Tuesday, June 29, 2010
Monday, June 28, 2010
Today it looked like this:
See the built in bookshelf at the end of the pennisula? Woohoo. Windows are in the process of being replaced. The cupboards are stained fruit wood, the window sashes and floorboards are mocha.
View of where the refrigerator will sit. The opening to the left is the door going down to the (soon to be finished) basement.
Friday, June 25, 2010
Without further ado...a kitchen tour, as photojournaled by Cub.... pipes...
Thursday, June 24, 2010
Wednesday, June 23, 2010
Monday, June 21, 2010
Sunday, June 20, 2010
Saturday, June 19, 2010
It's been over 8 months since my sister Sue passed away at the age 48. The shock is gone, but the sorrow catches me by surprise unexpectedly at times, even now. Sue's struggles with MS had changed her personality in many ways, and the way that she dealt with the world, through a veil of chronic illness, didn't always leave her the easiest person to understand or interact with. Her fil took me aside after the funeral and told me I should be relieved at her sudden and painless death. She was beginning to truly become an invalid and he knew that she wouldn't want to live that way. She left this world still walking, talking, laughing and in control of her body and senses. That is a blessing.
I found "Living the Year of Kaddish" almost by accident. I was, as a joke, compiling a list of "Living a Year" memoirs. Seems I'd inadvertently stumbled upon and read several and decided to see just how many had jumped on the intentional living bandwagon. "Living a Year of Kaddish" is thoughtful and poignant and different from the others of this genre in that the author is already living intentionally as an Orthodox Jew. Kaddish is simply an act of intentional worship within that tradition. Kaddish is the Jewish tradition of mourning a close relative; a parent, sibling or child. Goldman, the author, is saying Kaddish for his father. His relationship with his father, like most of ours with our parents, was complex. This has been my problem this past year as well as when my mom passed away. How do we mourn and grieve appropriately those whose death is painful but also, perhaps, because of chronic pain and illness, whether physical or emotional, a relief . Sorrow and guilt get muddled by the relief from obligation.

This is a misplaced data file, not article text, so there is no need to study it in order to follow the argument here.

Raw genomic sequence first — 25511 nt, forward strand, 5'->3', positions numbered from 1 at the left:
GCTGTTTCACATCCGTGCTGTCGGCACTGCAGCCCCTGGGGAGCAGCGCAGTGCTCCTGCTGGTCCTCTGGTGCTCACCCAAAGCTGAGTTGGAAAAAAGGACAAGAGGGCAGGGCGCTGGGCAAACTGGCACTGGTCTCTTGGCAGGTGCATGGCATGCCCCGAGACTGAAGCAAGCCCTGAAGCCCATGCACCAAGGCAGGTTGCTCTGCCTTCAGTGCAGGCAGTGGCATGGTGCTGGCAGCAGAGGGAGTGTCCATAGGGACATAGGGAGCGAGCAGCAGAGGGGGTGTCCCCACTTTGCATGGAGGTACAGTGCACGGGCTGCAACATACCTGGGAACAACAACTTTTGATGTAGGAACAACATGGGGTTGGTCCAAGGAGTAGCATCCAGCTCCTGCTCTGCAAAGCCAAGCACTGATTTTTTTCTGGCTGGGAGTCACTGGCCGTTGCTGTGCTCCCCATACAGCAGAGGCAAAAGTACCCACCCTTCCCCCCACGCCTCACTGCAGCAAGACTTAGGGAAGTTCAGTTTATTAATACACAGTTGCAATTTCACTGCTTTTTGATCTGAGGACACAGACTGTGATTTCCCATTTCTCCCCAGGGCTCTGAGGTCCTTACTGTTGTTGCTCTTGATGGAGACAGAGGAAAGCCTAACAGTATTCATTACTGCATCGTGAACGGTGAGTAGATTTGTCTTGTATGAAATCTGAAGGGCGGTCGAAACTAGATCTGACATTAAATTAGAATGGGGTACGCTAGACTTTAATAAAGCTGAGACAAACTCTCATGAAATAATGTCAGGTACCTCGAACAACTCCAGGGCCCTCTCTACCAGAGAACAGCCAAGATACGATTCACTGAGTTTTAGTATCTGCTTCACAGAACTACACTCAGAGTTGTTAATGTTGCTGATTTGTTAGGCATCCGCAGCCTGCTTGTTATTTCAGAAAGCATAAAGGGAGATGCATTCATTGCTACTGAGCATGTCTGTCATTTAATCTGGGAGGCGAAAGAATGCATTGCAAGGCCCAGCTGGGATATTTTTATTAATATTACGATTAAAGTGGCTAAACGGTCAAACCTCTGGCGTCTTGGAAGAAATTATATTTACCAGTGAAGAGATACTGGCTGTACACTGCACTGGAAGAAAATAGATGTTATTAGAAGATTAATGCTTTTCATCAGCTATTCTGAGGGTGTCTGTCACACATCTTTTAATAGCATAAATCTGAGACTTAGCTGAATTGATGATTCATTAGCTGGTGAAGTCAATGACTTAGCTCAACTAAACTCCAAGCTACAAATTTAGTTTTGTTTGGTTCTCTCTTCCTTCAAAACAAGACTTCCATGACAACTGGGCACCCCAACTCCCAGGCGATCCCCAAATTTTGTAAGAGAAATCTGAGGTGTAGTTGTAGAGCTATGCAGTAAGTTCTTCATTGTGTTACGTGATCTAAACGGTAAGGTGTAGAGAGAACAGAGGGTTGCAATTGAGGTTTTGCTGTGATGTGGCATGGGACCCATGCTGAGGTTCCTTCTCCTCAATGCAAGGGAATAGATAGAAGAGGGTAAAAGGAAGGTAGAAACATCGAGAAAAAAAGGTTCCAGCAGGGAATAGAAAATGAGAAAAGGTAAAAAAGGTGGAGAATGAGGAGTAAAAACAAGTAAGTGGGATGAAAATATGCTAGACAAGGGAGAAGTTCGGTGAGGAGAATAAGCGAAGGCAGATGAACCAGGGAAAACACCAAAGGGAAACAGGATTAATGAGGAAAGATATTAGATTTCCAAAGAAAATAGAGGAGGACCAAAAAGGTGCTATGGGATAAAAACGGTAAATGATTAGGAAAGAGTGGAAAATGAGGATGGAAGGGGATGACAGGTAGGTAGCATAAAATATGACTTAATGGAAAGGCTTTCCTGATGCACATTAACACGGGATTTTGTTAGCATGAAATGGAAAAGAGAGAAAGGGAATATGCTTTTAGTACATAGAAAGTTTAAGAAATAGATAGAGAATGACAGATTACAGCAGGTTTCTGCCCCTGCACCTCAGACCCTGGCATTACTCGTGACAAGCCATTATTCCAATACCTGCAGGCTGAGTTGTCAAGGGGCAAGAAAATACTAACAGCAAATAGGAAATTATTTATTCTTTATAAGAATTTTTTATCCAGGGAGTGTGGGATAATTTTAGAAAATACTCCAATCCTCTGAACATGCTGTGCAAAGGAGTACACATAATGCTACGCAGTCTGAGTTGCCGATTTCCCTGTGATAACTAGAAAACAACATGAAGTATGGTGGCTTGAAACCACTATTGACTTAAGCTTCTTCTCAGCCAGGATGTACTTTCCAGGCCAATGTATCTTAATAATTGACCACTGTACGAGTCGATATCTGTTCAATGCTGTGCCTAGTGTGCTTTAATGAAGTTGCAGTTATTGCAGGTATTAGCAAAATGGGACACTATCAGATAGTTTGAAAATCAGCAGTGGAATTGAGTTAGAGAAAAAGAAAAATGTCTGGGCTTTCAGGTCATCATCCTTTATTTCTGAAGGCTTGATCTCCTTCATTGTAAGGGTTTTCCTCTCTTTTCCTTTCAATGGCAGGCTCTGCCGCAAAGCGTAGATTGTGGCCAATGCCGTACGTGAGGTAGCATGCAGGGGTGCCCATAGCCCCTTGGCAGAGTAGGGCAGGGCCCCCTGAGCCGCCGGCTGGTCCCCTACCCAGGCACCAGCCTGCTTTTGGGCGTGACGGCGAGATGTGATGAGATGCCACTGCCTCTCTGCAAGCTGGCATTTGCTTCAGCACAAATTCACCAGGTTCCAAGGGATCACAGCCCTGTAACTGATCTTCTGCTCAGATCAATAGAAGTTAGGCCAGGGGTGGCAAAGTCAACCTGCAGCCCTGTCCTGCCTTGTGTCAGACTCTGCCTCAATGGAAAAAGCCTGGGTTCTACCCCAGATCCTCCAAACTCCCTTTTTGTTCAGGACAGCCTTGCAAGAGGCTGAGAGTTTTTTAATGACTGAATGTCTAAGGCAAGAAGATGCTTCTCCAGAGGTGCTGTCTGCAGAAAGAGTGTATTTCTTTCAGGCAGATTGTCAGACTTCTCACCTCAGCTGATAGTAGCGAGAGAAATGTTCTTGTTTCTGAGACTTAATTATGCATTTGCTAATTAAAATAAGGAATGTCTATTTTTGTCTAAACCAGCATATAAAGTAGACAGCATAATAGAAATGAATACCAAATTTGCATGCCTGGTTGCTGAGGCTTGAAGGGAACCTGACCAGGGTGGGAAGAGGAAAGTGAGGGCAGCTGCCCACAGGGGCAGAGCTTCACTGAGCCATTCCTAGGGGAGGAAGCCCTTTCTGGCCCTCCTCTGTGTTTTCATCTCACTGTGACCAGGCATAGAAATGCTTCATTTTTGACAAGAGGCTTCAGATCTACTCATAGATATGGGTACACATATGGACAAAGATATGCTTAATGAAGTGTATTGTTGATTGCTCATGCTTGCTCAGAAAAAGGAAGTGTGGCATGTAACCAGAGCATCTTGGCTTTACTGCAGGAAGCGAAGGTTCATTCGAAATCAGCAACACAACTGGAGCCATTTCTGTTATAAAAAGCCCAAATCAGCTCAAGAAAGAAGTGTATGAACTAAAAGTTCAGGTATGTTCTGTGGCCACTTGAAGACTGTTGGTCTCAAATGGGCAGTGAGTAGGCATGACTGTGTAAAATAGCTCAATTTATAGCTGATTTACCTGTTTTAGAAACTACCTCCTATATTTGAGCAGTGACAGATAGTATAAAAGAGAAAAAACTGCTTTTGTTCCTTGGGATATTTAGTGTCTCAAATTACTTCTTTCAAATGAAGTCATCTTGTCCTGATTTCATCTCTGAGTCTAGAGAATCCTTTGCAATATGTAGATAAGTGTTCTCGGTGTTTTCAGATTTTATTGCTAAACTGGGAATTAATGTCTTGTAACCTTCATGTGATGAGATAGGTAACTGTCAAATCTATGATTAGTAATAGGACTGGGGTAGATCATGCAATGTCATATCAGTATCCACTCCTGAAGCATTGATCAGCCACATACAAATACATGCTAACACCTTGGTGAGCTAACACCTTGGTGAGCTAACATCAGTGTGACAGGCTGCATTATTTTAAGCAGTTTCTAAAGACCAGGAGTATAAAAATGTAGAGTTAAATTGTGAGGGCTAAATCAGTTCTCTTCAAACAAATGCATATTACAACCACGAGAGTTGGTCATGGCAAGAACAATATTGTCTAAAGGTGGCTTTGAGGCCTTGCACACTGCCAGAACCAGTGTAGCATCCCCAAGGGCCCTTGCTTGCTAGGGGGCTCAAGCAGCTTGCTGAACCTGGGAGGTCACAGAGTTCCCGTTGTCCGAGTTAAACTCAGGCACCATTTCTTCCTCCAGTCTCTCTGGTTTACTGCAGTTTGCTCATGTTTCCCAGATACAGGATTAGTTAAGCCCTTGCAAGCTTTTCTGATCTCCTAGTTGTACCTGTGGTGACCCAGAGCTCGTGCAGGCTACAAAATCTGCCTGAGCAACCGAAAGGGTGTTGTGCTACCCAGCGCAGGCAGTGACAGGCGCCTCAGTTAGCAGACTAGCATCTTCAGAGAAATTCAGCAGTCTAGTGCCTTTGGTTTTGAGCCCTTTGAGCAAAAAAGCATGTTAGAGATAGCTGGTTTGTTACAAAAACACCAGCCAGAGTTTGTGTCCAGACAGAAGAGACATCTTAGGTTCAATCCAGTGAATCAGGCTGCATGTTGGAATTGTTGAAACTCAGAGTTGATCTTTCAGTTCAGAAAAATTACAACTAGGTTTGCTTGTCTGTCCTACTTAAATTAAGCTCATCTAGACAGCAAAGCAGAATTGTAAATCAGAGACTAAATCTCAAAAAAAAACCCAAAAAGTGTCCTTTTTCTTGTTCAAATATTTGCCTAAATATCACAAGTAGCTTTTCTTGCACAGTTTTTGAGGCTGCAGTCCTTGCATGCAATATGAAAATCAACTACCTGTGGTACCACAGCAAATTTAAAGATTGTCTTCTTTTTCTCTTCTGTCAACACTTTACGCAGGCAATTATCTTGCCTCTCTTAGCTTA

Kaddish, a prayer offered with regularity during a specific period of time,offers the solution. A Jew prays the prayer of mourning for a year on the Jewish calendar within the community of a minyon (10 men within the Orthodox tradition) each morning, noon and evening. Throughout and at the end of Kaddish, the community resounds with "Amen." Goldman speaks about those he met through praying Kaddish throughout the year. Those praying for their own families, for someone else's family, for the millions who died during the horror of the Holocaust and had no one to pray Kaddish for them. I envy this tradition. A form. Substance. A daily act and ritual that defines and justifies the grief and sorrow one has over a painful loss. A time and sequence. A community that mourns with those who are mourning. Sweet comfort.
Our culture says, far too often, "move on." And yet I know so very many who don't. Those who have lost a child, a parent, a spouse. That loss defines them. Keeps them from appropriately supporting others in their own grief, keeps them from loving healthily and wholeheartedly those among the Land of the Living. Keeps them looking backwards, always hoping for a glimpse, or a dream or a vision of those who have passed away. Perhaps, like Saul, desperately seeking comfort or command from those who have left us, demanding that we do the right thing all on our own, know our own minds, stand for justice rather than ease, demanding that we get over the childish insistence that we get our own way. Our culture lacks substance during the time of important passage; death. Passage for the deceased and passage for those of us left behind. We now navigate through life without them. How can it be that a father continues on beyond a daughter, a sister just 12 months and 1 week younger lives in a world that her big sister no longer contains? Yes, death is an important passage, just as much for those of us still alive. I'm the big sister now, not a middle. My family of origin that not long ago consisted of 5, is now a measly 3.